Wednesday, March 27, 2019

Planners and policy makers, call your office

People who talk about macroeconomics are captivated by the Philips curve trade-off between unemployment and inflation.  The thinking has been re-packaged many times but the idea seems not to go away.  When there is economic growth, there is the possibility of "overheating" and inflation. So, do something! Trouble is that the theory tells us nothing about timing.  So mistakes are made and policy-induced business cycles follow.

Likewise, when it comes to cities, there is usually just one (old) idea. Spread and "sprawl" are costly and must be avoided.  Contain "sprawl" and do "containment," "clustering," urban "growth boundaries," etc. Evidence that this is misbegotten arrives almost daily. Look at  Also look at this morning's WSJ which includes "A Decade After the Housing Bust, the Exurbs Are Back."

Rank the top ten U.S. urbanized areas for all of the recent census years. In 1950, the top ten (in order of population) were New York, Chicago, Los Angeles, Philadelphia, Detroit, Boston, San Francisco, Pittsburgh, Knoxville, St. Louis. For the 2010, it was New York, Los Angeles, Chicago, Miami, Philadelphia, Dallas, Houston, Washington, D.C., Atlanta, Boston. Gordon and Lee report the ranking for all of the seven intervening census years.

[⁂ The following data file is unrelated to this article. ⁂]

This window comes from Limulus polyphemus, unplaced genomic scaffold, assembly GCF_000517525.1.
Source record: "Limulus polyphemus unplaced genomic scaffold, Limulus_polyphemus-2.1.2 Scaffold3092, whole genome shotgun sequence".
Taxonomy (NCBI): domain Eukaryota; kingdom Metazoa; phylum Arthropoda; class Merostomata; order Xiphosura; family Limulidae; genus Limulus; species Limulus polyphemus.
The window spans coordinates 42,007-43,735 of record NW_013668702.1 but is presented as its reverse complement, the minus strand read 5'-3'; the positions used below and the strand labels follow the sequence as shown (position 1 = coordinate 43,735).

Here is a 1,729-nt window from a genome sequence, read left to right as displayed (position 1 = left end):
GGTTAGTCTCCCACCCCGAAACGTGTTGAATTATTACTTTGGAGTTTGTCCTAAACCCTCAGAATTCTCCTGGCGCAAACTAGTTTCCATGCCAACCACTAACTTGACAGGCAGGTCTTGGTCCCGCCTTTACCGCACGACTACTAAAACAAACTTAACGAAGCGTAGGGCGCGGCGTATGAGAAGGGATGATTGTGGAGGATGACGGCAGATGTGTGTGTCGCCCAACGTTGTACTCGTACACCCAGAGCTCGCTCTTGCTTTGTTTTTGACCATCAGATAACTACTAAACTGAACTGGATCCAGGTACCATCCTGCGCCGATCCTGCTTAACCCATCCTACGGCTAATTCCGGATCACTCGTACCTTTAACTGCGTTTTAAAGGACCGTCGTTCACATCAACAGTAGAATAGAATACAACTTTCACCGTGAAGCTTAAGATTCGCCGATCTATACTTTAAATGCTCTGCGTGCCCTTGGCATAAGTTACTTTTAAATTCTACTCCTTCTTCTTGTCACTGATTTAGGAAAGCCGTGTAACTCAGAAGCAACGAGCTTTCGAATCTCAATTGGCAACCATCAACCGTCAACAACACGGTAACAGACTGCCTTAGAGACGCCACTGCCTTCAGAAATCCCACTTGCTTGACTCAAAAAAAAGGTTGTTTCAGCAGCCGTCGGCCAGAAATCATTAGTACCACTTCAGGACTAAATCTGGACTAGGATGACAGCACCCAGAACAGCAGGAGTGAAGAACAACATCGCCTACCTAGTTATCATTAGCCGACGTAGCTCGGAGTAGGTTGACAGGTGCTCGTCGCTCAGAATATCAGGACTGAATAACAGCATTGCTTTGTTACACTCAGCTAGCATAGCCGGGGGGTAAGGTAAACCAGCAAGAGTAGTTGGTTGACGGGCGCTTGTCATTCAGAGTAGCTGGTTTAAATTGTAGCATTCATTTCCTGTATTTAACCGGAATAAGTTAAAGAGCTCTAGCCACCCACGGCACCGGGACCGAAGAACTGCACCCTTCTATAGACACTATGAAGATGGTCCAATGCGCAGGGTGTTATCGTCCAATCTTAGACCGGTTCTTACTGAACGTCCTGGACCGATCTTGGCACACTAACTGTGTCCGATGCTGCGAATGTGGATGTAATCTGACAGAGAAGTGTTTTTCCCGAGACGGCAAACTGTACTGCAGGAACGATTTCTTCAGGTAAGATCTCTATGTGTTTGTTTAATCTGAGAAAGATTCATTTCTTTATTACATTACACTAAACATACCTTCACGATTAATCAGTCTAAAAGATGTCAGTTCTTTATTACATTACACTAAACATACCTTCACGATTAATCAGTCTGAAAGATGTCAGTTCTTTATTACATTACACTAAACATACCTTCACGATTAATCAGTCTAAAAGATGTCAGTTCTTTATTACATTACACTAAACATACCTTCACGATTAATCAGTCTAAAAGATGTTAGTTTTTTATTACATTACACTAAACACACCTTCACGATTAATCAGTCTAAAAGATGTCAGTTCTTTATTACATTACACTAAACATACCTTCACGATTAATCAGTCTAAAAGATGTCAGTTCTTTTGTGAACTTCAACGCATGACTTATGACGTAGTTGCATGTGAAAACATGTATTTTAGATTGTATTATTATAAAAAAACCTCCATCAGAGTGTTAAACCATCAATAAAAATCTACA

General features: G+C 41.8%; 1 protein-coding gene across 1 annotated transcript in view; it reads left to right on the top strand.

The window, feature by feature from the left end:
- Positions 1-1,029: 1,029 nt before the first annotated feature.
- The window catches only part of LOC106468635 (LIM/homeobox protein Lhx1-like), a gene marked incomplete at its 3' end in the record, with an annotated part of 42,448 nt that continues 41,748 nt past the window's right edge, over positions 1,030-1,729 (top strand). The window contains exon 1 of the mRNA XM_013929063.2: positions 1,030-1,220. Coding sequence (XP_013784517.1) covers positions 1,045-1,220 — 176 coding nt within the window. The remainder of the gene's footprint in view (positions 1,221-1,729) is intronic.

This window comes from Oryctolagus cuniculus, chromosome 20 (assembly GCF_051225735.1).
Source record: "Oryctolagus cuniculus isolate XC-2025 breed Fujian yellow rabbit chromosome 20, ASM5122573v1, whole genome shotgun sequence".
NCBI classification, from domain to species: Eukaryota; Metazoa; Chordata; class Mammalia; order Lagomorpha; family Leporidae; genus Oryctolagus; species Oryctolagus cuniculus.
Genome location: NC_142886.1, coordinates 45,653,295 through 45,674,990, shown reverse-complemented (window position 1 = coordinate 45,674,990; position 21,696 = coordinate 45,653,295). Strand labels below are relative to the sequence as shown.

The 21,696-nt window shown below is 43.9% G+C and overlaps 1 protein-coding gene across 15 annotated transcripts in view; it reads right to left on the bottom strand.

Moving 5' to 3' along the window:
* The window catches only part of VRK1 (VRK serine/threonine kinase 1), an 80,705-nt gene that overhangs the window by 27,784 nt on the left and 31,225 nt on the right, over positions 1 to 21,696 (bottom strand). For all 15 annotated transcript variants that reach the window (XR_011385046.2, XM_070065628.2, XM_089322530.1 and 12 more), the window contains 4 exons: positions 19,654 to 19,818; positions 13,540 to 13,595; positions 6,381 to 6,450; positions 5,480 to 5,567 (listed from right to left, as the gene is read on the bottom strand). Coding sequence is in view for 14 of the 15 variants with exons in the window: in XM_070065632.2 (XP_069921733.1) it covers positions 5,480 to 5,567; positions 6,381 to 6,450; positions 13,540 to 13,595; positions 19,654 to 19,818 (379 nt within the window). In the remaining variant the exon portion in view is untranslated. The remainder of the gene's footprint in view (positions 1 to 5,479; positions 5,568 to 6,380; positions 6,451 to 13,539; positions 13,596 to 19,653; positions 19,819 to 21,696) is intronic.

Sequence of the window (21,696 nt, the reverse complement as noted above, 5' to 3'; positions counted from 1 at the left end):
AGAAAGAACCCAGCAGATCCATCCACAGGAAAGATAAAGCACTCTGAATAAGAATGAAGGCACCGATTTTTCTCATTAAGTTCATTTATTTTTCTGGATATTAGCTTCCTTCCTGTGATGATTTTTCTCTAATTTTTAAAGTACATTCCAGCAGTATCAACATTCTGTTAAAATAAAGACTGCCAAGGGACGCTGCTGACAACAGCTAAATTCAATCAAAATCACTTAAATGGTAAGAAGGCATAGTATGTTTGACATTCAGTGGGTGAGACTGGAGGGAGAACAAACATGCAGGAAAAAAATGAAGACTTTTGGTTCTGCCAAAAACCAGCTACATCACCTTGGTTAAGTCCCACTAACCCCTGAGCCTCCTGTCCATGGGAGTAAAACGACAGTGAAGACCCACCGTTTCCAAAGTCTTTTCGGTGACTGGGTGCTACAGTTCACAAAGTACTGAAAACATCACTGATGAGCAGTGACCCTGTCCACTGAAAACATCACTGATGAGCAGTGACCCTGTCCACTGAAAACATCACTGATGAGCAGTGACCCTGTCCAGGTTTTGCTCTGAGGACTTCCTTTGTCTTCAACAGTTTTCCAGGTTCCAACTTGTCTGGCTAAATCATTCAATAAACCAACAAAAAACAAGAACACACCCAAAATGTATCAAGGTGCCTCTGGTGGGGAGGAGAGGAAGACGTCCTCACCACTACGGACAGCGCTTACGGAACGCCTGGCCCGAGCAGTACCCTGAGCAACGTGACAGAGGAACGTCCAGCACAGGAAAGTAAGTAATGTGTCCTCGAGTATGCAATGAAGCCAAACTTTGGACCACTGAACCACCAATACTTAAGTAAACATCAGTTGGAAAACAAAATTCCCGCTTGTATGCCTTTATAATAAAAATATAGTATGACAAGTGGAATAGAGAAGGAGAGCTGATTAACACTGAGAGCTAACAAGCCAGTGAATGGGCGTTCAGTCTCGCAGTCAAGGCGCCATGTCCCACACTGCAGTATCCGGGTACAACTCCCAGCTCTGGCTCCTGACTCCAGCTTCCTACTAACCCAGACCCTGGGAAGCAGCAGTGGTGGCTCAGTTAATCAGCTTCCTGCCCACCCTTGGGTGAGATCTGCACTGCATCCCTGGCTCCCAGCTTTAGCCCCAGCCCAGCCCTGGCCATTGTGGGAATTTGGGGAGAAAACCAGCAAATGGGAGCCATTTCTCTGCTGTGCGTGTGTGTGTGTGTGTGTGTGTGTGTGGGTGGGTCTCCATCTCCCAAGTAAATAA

Here are number of intercensal rank changes (from the top): 0,1,1,1,2,2,4,4,6,6.  New York was always #1 but there is natural churn.  More churn as you move down from New York. Stability towards the top.

Growth happens when net agglomeration economies prevail. How do the bigger places retain a net agglomeration advantage? By growing at the edges. No costs of sprawl. Quite the opposite.

Planners and policy makers, call your office. And do read Alain Bertaud's Order without Design.

A Decade After the Housing Bust, the Exurbs Are Back